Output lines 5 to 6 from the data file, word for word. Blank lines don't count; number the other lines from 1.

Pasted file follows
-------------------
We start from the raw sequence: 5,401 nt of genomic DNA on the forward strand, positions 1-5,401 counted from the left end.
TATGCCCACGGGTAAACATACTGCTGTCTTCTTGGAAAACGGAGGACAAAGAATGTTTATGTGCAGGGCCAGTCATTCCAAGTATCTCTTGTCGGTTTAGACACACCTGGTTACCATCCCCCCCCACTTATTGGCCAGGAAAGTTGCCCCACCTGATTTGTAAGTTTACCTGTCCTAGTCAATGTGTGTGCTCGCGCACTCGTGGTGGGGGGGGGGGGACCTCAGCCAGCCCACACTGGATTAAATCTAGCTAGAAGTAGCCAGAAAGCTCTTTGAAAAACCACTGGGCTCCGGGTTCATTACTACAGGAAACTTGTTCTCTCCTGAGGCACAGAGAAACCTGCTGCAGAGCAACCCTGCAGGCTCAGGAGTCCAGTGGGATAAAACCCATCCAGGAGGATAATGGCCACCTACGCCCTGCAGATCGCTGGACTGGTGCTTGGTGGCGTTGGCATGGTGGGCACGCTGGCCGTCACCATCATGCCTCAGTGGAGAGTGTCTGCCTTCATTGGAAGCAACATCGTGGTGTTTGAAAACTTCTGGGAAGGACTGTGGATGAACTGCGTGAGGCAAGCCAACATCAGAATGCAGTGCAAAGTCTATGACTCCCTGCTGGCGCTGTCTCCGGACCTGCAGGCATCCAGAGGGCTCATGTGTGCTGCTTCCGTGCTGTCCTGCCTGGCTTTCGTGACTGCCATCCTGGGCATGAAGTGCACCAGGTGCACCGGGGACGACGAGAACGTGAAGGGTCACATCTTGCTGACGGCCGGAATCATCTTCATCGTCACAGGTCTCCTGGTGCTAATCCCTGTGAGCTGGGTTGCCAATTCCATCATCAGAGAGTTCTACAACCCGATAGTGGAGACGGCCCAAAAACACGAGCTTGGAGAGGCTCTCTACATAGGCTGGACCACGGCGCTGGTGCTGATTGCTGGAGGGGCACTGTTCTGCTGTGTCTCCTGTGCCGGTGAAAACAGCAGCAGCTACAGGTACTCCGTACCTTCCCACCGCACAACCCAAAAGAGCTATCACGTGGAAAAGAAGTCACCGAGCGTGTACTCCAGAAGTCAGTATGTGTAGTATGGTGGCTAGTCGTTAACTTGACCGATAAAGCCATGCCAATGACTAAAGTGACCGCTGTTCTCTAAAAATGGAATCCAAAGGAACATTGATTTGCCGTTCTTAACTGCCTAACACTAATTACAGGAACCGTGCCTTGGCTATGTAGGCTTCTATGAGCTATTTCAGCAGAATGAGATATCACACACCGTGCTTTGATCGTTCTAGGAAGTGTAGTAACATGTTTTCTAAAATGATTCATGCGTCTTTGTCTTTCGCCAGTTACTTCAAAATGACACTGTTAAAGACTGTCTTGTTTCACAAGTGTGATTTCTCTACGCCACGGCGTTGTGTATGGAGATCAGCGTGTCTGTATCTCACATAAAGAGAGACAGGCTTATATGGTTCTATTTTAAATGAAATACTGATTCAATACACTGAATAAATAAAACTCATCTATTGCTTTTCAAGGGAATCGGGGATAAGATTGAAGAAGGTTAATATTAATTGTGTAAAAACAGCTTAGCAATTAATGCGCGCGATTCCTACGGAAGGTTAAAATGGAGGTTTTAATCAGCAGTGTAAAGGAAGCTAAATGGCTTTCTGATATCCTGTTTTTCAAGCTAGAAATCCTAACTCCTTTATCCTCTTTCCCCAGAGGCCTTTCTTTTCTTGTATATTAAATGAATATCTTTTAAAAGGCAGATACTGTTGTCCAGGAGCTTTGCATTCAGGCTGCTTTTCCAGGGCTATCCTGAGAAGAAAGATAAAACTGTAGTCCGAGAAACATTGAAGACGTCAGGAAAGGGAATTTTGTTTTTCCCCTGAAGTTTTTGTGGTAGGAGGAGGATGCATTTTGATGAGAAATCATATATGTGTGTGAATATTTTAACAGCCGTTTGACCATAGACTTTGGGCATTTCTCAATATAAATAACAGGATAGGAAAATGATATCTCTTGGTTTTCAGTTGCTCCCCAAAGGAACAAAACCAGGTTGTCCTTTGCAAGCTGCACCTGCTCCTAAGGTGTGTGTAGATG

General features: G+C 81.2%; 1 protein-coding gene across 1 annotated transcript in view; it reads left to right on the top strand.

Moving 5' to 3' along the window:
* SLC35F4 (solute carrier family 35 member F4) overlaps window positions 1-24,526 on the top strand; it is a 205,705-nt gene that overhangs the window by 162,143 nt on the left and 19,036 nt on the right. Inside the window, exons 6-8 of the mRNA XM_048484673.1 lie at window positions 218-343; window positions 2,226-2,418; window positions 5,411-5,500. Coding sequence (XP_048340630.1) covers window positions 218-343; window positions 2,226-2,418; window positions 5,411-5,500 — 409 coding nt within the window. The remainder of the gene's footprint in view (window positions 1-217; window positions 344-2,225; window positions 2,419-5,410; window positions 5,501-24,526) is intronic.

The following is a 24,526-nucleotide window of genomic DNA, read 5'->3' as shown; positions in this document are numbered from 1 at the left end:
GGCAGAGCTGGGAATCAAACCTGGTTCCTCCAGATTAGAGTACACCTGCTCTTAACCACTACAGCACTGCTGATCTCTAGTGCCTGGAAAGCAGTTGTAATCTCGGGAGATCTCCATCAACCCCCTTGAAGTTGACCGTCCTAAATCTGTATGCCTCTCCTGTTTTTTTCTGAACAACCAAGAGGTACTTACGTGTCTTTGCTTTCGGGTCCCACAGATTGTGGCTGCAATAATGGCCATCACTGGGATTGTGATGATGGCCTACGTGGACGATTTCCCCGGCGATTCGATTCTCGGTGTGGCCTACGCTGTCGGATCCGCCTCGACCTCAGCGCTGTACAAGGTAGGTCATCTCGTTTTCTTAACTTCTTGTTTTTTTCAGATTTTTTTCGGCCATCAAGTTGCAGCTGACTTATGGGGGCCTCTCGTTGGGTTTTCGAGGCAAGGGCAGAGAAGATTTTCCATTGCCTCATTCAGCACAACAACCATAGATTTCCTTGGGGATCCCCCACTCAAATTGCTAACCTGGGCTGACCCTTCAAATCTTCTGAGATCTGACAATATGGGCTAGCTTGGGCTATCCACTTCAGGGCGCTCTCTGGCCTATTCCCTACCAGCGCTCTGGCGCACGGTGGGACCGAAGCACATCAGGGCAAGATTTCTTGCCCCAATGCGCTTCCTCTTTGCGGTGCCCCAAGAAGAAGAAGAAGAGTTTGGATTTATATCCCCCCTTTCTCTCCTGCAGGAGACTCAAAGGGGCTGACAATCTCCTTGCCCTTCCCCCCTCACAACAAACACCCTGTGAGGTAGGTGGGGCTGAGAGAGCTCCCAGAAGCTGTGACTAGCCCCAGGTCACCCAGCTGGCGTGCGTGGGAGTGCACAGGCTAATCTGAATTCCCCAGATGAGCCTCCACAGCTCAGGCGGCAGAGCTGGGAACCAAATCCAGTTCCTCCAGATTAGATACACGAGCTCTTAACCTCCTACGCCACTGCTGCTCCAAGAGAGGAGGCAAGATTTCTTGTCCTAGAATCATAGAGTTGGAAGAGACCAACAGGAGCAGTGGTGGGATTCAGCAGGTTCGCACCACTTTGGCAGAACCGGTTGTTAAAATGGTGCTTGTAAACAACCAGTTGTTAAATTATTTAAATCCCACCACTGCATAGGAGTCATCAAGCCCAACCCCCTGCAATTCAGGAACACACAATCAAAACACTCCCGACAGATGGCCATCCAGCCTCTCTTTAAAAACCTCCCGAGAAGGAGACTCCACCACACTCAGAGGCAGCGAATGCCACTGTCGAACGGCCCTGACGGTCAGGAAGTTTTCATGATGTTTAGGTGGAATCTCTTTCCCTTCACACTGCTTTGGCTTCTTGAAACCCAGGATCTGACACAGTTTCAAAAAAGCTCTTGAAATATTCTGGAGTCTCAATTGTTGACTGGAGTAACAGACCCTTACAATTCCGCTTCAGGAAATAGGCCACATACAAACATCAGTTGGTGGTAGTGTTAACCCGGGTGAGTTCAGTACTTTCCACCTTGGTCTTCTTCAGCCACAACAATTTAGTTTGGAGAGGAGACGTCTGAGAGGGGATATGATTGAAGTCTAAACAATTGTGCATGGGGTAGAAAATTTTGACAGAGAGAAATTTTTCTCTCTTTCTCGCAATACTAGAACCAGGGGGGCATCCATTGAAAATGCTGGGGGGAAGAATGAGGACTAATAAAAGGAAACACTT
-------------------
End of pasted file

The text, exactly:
* SLC35F4 (solute carrier family 35 member F4) overlaps window positions 1-24,526 on the top strand; it is a 205,705-nt gene that overhangs the window by 162,143 nt on the left and 19,036 nt on the right. Inside the window, exons 6-8 of the mRNA XM_048484673.1 lie at window positions 218-343; window positions 2,226-2,418; window positions 5,411-5,500. Coding sequence (XP_048340630.1) covers window positions 218-343; window positions 2,226-2,418; window positions 5,411-5,500 — 409 coding nt within the window. The remainder of the gene's footprint in view (window positions 1-217; window positions 344-2,225; window positions 2,419-5,410; window positions 5,501-24,526) is intronic.

The following is a 24,526-nucleotide window of genomic DNA, read 5'->3' as shown; positions in this document are numbered from 1 at the left end: